Serological Testing for Gluten Sensitivity (Non-Celiac Gluten Intolerance)

Volta U, Tovoli F, Cicola R, Parisi C, Fabbri A, Piscaglia M, Fiorini E, Caio G.

Department of Clinical Medicine, St-Orsola-Malpighi Hospital, University of Bologna, Bologna, Italy

Aims: To characterize the set of serological tests in the screening of gluten sensitivity (GS) and to establish a comparison with what is known of these tests in the screening of celiac disease (CD).

Background: Gluten sensitivity has been identified as a new entity included in the spectrum of gluten-related disorders, but there are few markers for diagnosing this condition. 

Study: Blood samples from 78 patients with SG and 80 patients with CD were tested for anti-gliadin antibody (AGA) IgA (immunoglobulin type A) and IgG (immunoglobulin type G), respectively, d deamidated peptide IgG (DGD-AGA), anti-transglutaminase IgA (tTGA) and anti-andomysium IgA (EmA) antibodies.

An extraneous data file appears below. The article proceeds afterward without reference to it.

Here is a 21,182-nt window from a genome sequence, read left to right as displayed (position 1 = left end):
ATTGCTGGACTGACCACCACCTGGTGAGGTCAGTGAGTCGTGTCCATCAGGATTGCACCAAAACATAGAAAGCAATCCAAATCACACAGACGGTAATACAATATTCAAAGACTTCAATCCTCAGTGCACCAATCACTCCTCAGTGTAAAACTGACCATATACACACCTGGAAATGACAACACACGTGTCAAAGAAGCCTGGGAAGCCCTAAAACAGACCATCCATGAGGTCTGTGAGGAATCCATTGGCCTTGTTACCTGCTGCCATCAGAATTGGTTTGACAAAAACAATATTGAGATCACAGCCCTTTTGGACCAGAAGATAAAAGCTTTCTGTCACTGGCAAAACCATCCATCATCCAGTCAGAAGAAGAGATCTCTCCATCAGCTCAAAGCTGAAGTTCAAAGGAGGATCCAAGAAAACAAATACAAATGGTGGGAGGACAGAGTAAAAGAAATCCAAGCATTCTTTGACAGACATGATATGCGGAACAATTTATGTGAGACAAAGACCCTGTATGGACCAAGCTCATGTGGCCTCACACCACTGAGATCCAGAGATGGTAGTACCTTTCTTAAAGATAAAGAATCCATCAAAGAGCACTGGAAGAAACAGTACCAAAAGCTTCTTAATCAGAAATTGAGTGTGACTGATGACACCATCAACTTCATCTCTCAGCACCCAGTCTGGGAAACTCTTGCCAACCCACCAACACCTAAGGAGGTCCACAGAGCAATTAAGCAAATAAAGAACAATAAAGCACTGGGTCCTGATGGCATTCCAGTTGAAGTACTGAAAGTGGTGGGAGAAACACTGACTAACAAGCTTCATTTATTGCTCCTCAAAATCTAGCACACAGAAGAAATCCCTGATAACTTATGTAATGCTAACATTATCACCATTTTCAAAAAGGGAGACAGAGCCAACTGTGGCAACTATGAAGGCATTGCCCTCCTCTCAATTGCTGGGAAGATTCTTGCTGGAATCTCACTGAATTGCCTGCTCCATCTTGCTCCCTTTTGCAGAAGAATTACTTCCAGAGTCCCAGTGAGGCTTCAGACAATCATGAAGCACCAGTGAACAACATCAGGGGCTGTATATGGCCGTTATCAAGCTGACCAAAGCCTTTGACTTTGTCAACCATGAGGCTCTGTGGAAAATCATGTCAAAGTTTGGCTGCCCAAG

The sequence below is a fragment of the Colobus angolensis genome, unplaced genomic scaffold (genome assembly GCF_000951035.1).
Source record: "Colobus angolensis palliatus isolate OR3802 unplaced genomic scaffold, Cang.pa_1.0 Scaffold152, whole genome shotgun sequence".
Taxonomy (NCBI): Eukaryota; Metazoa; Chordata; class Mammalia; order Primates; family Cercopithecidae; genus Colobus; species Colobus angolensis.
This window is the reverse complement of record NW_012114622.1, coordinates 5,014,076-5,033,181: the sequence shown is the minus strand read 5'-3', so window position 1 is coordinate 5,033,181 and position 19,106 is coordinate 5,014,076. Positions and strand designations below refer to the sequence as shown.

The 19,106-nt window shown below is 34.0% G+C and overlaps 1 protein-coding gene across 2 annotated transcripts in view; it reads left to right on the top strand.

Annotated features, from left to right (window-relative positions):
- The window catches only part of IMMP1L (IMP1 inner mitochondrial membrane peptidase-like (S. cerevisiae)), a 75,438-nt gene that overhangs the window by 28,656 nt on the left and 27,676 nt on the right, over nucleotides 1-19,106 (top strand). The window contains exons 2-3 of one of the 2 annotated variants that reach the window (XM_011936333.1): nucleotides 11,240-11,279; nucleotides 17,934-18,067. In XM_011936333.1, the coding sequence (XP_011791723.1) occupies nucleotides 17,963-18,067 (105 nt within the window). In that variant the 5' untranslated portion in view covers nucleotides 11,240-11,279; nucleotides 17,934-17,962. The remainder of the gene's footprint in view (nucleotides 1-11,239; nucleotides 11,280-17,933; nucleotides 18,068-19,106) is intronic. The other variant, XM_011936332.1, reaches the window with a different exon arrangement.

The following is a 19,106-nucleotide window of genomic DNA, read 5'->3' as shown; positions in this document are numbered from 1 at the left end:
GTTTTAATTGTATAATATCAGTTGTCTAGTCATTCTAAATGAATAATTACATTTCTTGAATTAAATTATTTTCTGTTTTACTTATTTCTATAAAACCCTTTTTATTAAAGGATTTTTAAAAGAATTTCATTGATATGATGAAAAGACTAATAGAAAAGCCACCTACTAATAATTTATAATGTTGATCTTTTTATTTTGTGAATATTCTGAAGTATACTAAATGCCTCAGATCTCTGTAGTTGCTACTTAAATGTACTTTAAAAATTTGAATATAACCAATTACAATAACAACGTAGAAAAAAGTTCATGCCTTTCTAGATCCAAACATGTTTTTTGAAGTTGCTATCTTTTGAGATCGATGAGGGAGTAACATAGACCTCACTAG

Results: The anti-gliadin IgG antibody test was positive in 56.4% of patients with SG and positive in 81.2% of patients with CD with high levels in both groups. The anti-gliadin IgA antibody test was positive in 7.7% of patients with SG and positive in 75% of patients with CD showing lower activity of the enzyme-linked immunosorbent assay in patients with SG compared to to patients with CD. Only 1 of 78 patients with SG had a positive IgG deamidated peptide antibody test, while 88.7% of patients with CD were positive. Anti-transglutaminase and anti-endomysium antibody tests were negative in all patients with SG, while they were respectively 98.7% and 95% positive in patients with CD.

Conclusions: The serological portrait of SG is characterized by a positive anti-gliadin IgG antibody test in slightly more than half of the patients and a positive anti-gliadin IgA antibody test in only a few whereas it There is no positivity for anti-transglutaminase, anti-andomysium and IgG deamidated peptide antibody tests which are specific markers for CD.

Source: PubMed , a service of the American National Library of Medicine.